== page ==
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Over the coming weeks -- though possibly not every week -- we'll be bringing you an intermittent series on sex and disability. The first begins a short series discussing Shanna Katz's workshop</em> Hip to be Crip: Intersections of Sexuality and Disability at the Body Love Conference this past month in Tucson. I will also get to writing up some of the other sessions -- but I had to break this one up because there was too much awesome to be contained in a single post!
Also, content notes for discussions of ableism and sexual assault.
I went into the conference as a whole thinking that I would take notes in order to help me remember everything that happened. That didn't end up working for me. The sessions were so engaging that I could either be in them or write about them -- but not both at once. So this write up is more of a "highlights reel," in that it's what I remember from the workshop about three weeks after the fact. ;)
The first idea that stuck out in my mind was that, as a society, we tend to both de-sexualize and hypersexualize disability.
To clarify on the first point, it's not that no disabled people are asexual. Some are; others are not. The problem is not with how individuals themselves identify. The problem happens when some outside entity assigns a person with a disability (PWD from here on out for ease of typing) to the category of "not sexual" on account of their disability.
In a lot of places where we get our collective, public ideas about sexuality -- movies, TV, commercials, books, magazines -- representations of PWD are notably absent. Certainly, lots of disabilities are less visible just by their natures. But when image after image after image shows no disabled people being sexual, it's easy to internalize the idea that PWD aren't sexual -- even though folks with disabilities have as wide a range of sexualities and sexual expressions as do folks without.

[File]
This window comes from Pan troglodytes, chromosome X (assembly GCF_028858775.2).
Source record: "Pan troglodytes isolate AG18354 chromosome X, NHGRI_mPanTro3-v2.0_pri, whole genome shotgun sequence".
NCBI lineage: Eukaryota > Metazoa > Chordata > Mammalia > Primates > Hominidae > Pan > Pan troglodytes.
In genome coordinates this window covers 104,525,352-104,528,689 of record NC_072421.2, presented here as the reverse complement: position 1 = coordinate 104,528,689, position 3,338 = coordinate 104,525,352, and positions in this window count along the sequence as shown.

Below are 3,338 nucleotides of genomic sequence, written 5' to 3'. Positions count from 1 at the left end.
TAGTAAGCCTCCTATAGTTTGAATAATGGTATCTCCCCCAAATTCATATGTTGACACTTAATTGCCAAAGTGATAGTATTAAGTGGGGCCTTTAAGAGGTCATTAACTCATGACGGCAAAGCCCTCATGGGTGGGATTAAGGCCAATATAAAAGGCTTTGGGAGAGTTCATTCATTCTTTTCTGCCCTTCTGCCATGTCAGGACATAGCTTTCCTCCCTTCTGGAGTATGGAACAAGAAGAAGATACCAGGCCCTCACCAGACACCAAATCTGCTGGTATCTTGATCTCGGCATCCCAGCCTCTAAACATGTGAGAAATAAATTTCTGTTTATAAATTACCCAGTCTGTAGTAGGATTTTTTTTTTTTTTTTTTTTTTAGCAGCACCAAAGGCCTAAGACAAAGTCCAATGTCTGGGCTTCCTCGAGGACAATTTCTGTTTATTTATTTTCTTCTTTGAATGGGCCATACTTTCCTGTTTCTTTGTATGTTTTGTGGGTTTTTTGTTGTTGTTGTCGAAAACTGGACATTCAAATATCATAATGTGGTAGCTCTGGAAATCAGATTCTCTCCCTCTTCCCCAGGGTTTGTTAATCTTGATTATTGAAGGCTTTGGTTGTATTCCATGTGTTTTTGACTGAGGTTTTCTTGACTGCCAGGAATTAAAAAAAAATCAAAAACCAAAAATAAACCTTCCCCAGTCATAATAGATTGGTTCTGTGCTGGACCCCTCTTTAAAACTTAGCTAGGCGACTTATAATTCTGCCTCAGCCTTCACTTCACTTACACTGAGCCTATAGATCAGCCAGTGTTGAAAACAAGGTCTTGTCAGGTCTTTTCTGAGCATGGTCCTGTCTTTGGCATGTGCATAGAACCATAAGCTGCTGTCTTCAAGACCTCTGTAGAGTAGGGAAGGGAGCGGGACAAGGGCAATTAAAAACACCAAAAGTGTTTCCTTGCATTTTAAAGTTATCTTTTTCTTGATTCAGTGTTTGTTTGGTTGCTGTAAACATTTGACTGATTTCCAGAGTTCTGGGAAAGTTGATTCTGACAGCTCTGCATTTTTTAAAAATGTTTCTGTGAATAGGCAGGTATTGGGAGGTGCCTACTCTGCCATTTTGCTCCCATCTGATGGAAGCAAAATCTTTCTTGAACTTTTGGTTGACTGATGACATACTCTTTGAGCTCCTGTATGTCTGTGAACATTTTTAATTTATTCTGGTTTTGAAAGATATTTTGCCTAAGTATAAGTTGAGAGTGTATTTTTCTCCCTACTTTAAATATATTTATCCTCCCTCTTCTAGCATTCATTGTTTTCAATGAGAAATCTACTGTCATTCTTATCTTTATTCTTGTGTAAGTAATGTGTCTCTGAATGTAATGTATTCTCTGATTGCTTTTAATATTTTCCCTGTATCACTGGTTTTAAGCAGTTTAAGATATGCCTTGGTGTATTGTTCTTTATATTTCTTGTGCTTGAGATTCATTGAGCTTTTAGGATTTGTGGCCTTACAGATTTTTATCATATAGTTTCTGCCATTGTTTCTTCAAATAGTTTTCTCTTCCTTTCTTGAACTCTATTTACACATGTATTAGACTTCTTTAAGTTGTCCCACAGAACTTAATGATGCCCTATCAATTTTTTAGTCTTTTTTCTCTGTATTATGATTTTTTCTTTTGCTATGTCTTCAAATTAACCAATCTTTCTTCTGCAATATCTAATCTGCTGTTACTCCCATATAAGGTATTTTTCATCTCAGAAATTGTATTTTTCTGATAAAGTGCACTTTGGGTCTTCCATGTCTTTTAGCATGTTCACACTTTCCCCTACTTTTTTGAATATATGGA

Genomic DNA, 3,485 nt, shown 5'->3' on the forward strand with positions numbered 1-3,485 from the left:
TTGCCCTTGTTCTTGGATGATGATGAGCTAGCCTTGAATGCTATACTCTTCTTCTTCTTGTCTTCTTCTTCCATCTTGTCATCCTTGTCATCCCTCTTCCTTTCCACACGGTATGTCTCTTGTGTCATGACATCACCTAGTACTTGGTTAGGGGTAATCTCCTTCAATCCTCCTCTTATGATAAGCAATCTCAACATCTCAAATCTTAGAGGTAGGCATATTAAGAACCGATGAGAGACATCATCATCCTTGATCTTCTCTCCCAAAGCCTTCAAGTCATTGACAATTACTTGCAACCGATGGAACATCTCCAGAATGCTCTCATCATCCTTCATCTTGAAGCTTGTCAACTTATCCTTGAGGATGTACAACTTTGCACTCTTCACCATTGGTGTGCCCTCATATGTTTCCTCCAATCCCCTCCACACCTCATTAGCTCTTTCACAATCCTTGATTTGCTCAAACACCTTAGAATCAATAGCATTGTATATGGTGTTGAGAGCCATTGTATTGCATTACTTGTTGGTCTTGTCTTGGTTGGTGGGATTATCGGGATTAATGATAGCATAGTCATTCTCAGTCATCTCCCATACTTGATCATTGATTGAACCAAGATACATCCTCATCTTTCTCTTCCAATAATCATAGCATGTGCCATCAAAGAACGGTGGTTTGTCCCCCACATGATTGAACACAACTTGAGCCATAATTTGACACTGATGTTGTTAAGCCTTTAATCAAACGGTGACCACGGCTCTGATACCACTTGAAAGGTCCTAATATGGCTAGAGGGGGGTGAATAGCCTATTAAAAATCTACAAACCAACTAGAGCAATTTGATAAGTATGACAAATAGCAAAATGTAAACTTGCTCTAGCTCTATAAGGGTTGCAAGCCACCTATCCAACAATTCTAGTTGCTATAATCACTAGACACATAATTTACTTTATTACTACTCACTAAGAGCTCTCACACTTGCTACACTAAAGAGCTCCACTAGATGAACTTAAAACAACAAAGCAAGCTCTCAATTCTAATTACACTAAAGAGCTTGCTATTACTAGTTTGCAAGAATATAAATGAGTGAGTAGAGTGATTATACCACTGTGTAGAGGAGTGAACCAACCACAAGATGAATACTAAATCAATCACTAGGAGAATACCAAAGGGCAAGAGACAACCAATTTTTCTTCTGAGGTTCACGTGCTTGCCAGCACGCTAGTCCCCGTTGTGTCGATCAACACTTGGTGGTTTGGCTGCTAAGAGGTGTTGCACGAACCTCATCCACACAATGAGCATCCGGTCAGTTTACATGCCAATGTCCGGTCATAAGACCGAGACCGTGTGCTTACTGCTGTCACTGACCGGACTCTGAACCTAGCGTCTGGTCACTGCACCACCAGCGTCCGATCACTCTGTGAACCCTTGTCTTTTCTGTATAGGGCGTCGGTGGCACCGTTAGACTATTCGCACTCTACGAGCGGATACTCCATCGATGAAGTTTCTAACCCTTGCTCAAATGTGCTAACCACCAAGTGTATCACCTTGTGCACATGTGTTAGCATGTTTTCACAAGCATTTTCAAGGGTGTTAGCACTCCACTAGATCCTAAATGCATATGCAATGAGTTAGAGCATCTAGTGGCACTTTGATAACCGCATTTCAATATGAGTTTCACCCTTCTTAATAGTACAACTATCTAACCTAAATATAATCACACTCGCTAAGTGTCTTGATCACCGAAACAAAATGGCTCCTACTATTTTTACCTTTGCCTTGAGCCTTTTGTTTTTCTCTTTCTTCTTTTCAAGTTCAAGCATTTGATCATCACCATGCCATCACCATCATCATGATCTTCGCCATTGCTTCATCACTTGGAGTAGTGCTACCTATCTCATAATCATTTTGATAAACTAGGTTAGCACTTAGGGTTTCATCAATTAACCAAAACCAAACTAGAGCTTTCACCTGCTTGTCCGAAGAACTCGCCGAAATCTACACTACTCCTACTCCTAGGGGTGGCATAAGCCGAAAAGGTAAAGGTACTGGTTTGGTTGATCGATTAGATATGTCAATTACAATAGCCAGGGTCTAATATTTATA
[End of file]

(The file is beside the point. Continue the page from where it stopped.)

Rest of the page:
This rang pretty true for me. If we did normalize the sexuality of disabled people, then, for example, fashion photography decisions like the "American Able" photo project or Debenhams' more recent decision to include disabled models in their photo campaigns would not have been so newsworthy. (And, like, I'd be able to think of more examples of this sort of thing.)
The flip side of this is that sometimes when a PWD does express themselves sexually, there can be a tendency to hypersexualize that and so label it "abnormal." Shanna gave the example that most people would find the concept of a 25-year-old man who masturbates to fall well within the spectrum of normal. However, she continued, if it's a 25-year-old man with cognitive disabilities who lives in a group home, then all of the sudden a lot more people start reacting to this as deviant behavior and something that must be stopped.
When Shanna brought up this idea, I immediately recalled when I was first re-exploring sexual expression after I was raped. I developed a certain fascination for short skirts and tall, high-heeled boots that, while a new look for me, weren't really out of place on my college campus. However, when I started doing this, some of the folks who knew about the assault suddenly became Very Concerned that this could only be indicative of a troubled sexual psyche (and that in turn could only come from my PTSD). In reality, while my recovery was then far from under control, I was a great deal less troubled in my skirts-and-boots phase than I had been in the months immediately before it.
Ultimately, we just skimmed the surface of this issue -- and before I really had time to form my thoughts to words, we had to move on -- but I do think it set the groundwork for the rest of our discussion: Being a person with a disability while exploring or expressing sexuality is not something that's normalized in our culture, which makes this intersection a lot more uncertain to negotiate.